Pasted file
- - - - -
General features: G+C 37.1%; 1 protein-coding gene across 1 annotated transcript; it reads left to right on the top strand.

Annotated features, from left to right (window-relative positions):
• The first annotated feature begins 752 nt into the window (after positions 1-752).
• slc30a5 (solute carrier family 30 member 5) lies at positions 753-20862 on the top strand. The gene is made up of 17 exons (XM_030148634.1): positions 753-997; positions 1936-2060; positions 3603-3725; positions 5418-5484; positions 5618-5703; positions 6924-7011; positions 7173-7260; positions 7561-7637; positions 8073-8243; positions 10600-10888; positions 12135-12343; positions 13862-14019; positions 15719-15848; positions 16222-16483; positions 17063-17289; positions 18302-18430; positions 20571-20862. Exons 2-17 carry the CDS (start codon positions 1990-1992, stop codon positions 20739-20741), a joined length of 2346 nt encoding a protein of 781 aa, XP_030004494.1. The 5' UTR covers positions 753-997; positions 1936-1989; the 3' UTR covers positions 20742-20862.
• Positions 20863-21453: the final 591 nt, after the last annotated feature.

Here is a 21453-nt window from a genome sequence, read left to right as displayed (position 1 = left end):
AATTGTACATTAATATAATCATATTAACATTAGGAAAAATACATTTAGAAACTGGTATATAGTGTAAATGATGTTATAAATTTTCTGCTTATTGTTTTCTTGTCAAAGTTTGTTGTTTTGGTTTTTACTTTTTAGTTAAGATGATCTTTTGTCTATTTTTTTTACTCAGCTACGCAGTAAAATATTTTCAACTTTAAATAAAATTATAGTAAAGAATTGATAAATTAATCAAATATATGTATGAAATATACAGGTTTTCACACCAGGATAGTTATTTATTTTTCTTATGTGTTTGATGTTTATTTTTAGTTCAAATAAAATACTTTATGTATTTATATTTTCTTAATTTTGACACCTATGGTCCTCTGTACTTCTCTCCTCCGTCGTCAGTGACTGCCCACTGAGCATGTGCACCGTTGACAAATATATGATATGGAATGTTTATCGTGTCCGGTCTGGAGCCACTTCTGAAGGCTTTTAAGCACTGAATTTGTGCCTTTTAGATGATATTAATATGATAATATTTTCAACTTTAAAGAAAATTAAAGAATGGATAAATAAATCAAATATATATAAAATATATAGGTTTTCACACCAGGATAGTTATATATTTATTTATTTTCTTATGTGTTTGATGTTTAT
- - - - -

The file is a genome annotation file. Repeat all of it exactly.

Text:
General features: G+C 37.1%; 1 protein-coding gene across 1 annotated transcript; it reads left to right on the top strand.

Annotated features, from left to right (window-relative positions):
• The first annotated feature begins 752 nt into the window (after positions 1-752).
• slc30a5 (solute carrier family 30 member 5) lies at positions 753-20862 on the top strand. The gene is made up of 17 exons (XM_030148634.1): positions 753-997; positions 1936-2060; positions 3603-3725; positions 5418-5484; positions 5618-5703; positions 6924-7011; positions 7173-7260; positions 7561-7637; positions 8073-8243; positions 10600-10888; positions 12135-12343; positions 13862-14019; positions 15719-15848; positions 16222-16483; positions 17063-17289; positions 18302-18430; positions 20571-20862. Exons 2-17 carry the CDS (start codon positions 1990-1992, stop codon positions 20739-20741), a joined length of 2346 nt encoding a protein of 781 aa, XP_030004494.1. The 5' UTR covers positions 753-997; positions 1936-1989; the 3' UTR covers positions 20742-20862.
• Positions 20863-21453: the final 591 nt, after the last annotated feature.

Here is a 21453-nt window from a genome sequence, read left to right as displayed (position 1 = left end):
AATTGTACATTAATATAATCATATTAACATTAGGAAAAATACATTTAGAAACTGGTATATAGTGTAAATGATGTTATAAATTTTCTGCTTATTGTTTTCTTGTCAAAGTTTGTTGTTTTGGTTTTTACTTTTTAGTTAAGATGATCTTTTGTCTATTTTTTTTACTCAGCTACGCAGTAAAATATTTTCAACTTTAAATAAAATTATAGTAAAGAATTGATAAATTAATCAAATATATGTATGAAATATACAGGTTTTCACACCAGGATAGTTATTTATTTTTCTTATGTGTTTGATGTTTATTTTTAGTTCAAATAAAATACTTTATGTATTTATATTTTCTTAATTTTGACACCTATGGTCCTCTGTACTTCTCTCCTCCGTCGTCAGTGACTGCCCACTGAGCATGTGCACCGTTGACAAATATATGATATGGAATGTTTATCGTGTCCGGTCTGGAGCCACTTCTGAAGGCTTTTAAGCACTGAATTTGTGCCTTTTAGATGATATTAATATGATAATATTTTCAACTTTAAAGAAAATTAAAGAATGGATAAATAAATCAAATATATATAAAATATATAGGTTTTCACACCAGGATAGTTATATATTTATTTATTTTCTTATGTGTTTGATGTTTAT